by Colleen Fitzpatrick
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I give thanks to my God always for you because of the grace of God that has been given you in Christ Jesus (1 Corinthians 1:4).
My mother was a great letter writer – actually, she typed all of her letters, which was a huge relief because this meant that people could read them. My parents married in the middle of the last century, and at that time, Mum moved from Victoria to New South Wales, leaving her mother and five siblings and their families behind. Mum and her family corresponded regularly, and I remember her reading out the letters she received to us all as we sat around the table, listening to the family news. I’m sure these letters were a great comfort to Mum as they ensured she retained contact with her family.
Paul was also a great letter writer, and I wonder how his letters were received. Were they eagerly anticipated? If there was dissension in a congregation, was there wariness when it was known a letter had arrived? The church was young when Paul was writing, and his letters were important in the formation of the church at that time.
After greeting the Corinthians, Paul goes on to give thanks for them. His message provides a clear affirmation of God’s grace and all he has done for them through Jesus. It seems Paul is thankful for every one of them. He provides quite a list of reasons.
How often do we give thanks to the members of our worshipping community? Many people play vital roles in any church community – the pastor, the church secretary/office staff, the treasurer, those who count the collection, pastoral carers, musicians, visual artists. Also, those who maintain the property, cleaners, welcomers and people who provide hospitality (morning tea, lunch). And those who prepare the PowerPoint slides and operate the technology, ushers, Holy Communion servitors, cantors, lay readers, website managers and anyone else I have forgotten. There are others too whose contribution is less visible: the faithful ones who quietly visit or drop off cakes and casseroles where needed, those who phone to check up on the sick ones or frail ones, the quiet encouragers. Whew! That’s quite a list!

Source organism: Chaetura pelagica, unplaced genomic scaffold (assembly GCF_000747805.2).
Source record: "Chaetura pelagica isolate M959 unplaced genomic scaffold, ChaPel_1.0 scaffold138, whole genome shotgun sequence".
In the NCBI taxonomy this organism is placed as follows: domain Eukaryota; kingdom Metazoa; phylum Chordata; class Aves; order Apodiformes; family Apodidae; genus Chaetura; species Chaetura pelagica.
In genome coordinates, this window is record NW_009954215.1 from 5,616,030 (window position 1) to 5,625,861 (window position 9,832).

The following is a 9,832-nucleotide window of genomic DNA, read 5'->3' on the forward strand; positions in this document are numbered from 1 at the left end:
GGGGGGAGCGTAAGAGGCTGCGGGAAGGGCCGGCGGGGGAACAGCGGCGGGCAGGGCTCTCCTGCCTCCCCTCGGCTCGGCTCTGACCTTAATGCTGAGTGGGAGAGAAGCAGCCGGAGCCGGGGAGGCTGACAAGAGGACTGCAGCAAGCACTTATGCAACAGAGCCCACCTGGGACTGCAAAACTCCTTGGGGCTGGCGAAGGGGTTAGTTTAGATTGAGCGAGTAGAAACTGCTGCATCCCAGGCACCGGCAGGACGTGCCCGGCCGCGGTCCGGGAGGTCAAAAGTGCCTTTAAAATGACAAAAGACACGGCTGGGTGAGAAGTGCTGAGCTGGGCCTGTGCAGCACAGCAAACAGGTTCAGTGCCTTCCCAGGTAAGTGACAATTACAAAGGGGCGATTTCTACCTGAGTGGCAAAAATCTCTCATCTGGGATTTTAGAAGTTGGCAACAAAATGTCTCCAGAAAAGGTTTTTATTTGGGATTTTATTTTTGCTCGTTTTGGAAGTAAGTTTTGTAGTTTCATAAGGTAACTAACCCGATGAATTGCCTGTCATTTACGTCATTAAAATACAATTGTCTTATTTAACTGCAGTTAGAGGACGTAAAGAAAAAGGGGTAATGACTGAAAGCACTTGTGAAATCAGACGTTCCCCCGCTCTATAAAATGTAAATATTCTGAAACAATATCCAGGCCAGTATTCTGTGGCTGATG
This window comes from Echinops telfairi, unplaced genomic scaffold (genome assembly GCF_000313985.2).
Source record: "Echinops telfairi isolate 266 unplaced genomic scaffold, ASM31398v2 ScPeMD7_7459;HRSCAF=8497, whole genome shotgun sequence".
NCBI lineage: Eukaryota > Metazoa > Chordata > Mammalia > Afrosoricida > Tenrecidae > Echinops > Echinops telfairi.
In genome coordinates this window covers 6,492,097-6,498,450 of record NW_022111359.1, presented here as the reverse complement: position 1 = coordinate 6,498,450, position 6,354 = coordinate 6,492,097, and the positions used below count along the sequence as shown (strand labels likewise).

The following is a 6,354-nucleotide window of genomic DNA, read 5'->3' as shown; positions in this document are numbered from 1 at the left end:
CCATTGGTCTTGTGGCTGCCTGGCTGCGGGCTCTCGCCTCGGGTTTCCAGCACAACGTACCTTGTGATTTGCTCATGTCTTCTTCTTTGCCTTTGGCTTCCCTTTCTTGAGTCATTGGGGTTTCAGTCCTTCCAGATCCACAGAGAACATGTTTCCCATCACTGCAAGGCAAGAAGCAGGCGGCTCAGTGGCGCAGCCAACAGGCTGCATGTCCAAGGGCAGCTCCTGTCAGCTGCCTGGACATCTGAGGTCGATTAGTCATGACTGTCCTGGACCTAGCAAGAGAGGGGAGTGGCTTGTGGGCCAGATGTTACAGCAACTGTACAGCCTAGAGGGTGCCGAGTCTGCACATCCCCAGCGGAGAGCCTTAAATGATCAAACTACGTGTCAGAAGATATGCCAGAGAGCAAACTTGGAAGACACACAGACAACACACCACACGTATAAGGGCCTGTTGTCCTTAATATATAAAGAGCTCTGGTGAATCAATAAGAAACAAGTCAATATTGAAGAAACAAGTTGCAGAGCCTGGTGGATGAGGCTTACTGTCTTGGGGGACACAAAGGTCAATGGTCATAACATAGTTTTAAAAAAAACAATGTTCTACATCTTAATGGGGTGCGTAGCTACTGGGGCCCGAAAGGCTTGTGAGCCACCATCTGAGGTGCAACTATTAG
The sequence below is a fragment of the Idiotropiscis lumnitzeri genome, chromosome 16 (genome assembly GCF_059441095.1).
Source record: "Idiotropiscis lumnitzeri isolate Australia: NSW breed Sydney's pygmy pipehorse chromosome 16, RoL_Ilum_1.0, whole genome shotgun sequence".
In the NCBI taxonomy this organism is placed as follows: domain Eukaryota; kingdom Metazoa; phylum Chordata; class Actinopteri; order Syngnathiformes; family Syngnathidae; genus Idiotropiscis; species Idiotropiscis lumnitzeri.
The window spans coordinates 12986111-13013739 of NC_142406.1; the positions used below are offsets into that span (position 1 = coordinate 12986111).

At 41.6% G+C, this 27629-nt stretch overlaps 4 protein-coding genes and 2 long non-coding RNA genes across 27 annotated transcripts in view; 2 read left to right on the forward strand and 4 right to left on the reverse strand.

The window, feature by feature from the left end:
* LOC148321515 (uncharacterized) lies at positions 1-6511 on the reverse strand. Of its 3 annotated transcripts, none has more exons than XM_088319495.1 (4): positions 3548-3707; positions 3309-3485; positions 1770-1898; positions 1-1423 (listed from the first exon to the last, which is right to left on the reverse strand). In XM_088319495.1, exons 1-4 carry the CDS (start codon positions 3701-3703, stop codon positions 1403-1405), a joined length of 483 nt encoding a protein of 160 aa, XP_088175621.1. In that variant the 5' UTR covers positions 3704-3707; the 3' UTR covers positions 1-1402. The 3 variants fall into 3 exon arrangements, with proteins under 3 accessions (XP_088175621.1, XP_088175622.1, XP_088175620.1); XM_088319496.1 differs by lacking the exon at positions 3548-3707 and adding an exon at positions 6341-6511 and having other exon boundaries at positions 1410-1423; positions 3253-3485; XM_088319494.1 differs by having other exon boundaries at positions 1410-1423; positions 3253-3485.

What better time to give thanks for our community than when we kneel at the altar to receive Christ’s body and blood.
Gracious God, thank you for the community in which we worship where we hear of your grace. Thank you for those who faithfully serve us within the community, and thank you for the opportunities we have to serve others. Amen.